Using Pike's backend:

int main(int argc, array argv)
{
    call_out(write, random(1.0), "Enjoy\n");
    call_out(write, random(1.0), "Rosetta\n");
    call_out(write, random(1.0), "Code\n");
    call_out(exit, 1, 0);
    return -1; // return -1 starts the backend which makes Pike run until exit() is called.
}

Output:

Rosetta
Code
Enjoy

PowerShell[edit]

Using Background Jobs:

$Strings = "Enjoy","Rosetta","Code"

$SB = {param($String)Write-Output $String}

foreach($String in $Strings) {
    Start-Job -ScriptBlock $SB -ArgumentList $String | Out-Null    
    }

Get-Job | Wait-Job | Receive-Job
Get-Job | Remove-Job

Using .NET Runspaces:

$Strings = "Enjoy","Rosetta","Code"

$SB = {param($String)Write-Output $String}

$Pool = [RunspaceFactory]::CreateRunspacePool(1, 3)
$Pool.ApartmentState = "STA"
$Pool.Open()
foreach ($String in $Strings) {
    $Pipeline  = [System.Management.Automation.PowerShell]::create()
    $Pipeline.RunspacePool = $Pool
    [void]$Pipeline.AddScript($SB).AddArgument($String)
    $AsyncHandle = $Pipeline.BeginInvoke()
    $Pipeline.EndInvoke($AsyncHandle)
    $Pipeline.Dispose()
    }
$Pool.Close()

Prolog[edit]

This example works in SWI-Prolog. It may work in other Prolog implementations too.

Create a separate thread for each word. Join the threads to make sure they complete before the program exits.

main :-
    thread_create(say("Enjoy"),A,[]),
    thread_create(say("Rosetta"),B,[]),
    thread_create(say("Code"),C,[]),
    thread_join(A,_),
    thread_join(B,_),
    thread_join(C,_).

say(Message) :-
    Delay is random_float,
    sleep(Delay),
    writeln(Message).

PureBasic[edit]

Global mutex = CreateMutex()

Procedure Printer(*str)
	LockMutex(mutex)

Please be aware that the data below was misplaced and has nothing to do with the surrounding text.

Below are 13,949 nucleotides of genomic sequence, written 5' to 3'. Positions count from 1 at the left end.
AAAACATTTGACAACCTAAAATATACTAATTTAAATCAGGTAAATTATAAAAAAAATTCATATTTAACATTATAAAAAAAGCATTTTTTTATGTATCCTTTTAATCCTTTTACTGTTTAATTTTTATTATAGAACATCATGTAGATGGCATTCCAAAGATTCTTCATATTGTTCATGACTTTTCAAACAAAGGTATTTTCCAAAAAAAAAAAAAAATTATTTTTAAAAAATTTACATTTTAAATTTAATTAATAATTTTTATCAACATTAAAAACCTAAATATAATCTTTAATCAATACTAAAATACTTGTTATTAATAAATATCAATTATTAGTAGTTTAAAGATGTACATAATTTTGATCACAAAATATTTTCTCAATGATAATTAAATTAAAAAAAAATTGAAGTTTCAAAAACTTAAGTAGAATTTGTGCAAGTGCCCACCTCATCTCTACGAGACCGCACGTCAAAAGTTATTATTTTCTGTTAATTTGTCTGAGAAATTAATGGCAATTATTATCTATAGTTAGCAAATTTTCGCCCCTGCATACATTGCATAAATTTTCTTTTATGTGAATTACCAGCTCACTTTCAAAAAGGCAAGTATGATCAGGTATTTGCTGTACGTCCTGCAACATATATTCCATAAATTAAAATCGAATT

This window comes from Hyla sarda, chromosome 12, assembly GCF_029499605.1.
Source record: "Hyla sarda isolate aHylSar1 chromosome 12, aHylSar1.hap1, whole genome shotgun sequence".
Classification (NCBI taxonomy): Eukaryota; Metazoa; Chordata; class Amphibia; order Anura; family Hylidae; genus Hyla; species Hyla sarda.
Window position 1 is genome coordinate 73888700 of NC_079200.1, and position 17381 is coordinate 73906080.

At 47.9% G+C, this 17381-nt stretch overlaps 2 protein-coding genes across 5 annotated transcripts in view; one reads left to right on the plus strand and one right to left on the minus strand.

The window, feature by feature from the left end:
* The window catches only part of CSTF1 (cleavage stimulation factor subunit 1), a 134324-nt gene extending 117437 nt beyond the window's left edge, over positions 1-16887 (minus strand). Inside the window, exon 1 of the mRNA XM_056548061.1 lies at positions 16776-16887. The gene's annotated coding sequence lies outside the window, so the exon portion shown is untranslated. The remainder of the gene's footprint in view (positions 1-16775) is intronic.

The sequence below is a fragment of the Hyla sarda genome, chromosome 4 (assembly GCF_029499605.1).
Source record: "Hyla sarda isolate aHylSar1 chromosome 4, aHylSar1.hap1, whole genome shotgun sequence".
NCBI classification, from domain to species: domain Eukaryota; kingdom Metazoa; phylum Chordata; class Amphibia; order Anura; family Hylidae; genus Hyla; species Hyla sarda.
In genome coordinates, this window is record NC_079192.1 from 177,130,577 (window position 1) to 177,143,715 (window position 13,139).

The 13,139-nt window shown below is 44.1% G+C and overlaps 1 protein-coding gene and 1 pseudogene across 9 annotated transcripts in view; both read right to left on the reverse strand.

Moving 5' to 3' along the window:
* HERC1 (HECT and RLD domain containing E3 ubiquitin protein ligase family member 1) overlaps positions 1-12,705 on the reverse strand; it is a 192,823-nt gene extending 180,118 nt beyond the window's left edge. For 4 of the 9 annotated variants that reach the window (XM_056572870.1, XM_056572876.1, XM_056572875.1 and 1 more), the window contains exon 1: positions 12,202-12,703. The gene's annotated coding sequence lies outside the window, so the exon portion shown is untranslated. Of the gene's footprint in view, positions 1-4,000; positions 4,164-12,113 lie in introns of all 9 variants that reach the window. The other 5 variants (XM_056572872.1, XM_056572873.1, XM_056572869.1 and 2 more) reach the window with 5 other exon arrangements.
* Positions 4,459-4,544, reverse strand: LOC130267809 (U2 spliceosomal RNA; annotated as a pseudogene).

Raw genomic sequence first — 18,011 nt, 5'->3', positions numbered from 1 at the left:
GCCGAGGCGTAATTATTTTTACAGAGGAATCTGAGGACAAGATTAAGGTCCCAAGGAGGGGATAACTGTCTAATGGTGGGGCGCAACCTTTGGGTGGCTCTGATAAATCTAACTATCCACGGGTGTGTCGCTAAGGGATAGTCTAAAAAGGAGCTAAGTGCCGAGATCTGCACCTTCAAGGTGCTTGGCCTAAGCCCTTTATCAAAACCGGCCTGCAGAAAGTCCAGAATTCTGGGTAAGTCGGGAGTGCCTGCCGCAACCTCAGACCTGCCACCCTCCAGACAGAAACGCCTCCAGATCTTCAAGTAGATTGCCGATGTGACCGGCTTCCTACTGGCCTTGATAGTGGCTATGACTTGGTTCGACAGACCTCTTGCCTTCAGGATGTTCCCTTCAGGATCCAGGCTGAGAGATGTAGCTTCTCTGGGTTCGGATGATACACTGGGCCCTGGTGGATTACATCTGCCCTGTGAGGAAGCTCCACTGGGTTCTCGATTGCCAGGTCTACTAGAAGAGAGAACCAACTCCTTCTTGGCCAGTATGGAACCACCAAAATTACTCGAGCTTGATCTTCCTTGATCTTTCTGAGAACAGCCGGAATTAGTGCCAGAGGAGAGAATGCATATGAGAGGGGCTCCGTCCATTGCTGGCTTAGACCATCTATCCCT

PrintN( PeekS(*str) )
	UnlockMutex(mutex)
EndProcedure

If OpenConsole()
	LockMutex(mutex)
	thread1 = CreateThread(@Printer(), @"Enjoy")
	thread2 = CreateThread(@Printer(), @"Rosetta")
	thread3 = CreateThread(@Printer(), @"Code")
	UnlockMutex(mutex)
	
	WaitThread(thread1)
	WaitThread(thread2)
	WaitThread(thread3)
	
	Print(#CRLF$ + #CRLF$ + "Press ENTER to exit")
	Input()
	
	CloseConsole()
EndIf

FreeMutex(mutex)

Python[edit]

Works with: Python version 3.7

Using asyncio module (I know almost nothing about it, so feel free to improve it :-)):

import asyncio


async def print_(string: str) -> None:
    print(string)


async def main():
    strings = ['Enjoy', 'Rosetta', 'Code']
    coroutines = map(print_, strings)
    await asyncio.gather(*coroutines)


if __name__ == '__main__':
    asyncio.run(main())
Works with: Python version 3.2

Using the new to Python 3.2 concurrent.futures library and choosing to use processes over threads; the example will use up to as many processes as your machine has cores. This doesn't however guarantee an order of sub-process results.

Python 3.2 (r32:88445, Feb 20 2011, 21:30:00) [MSC v.1500 64 bit (AMD64)] on win 32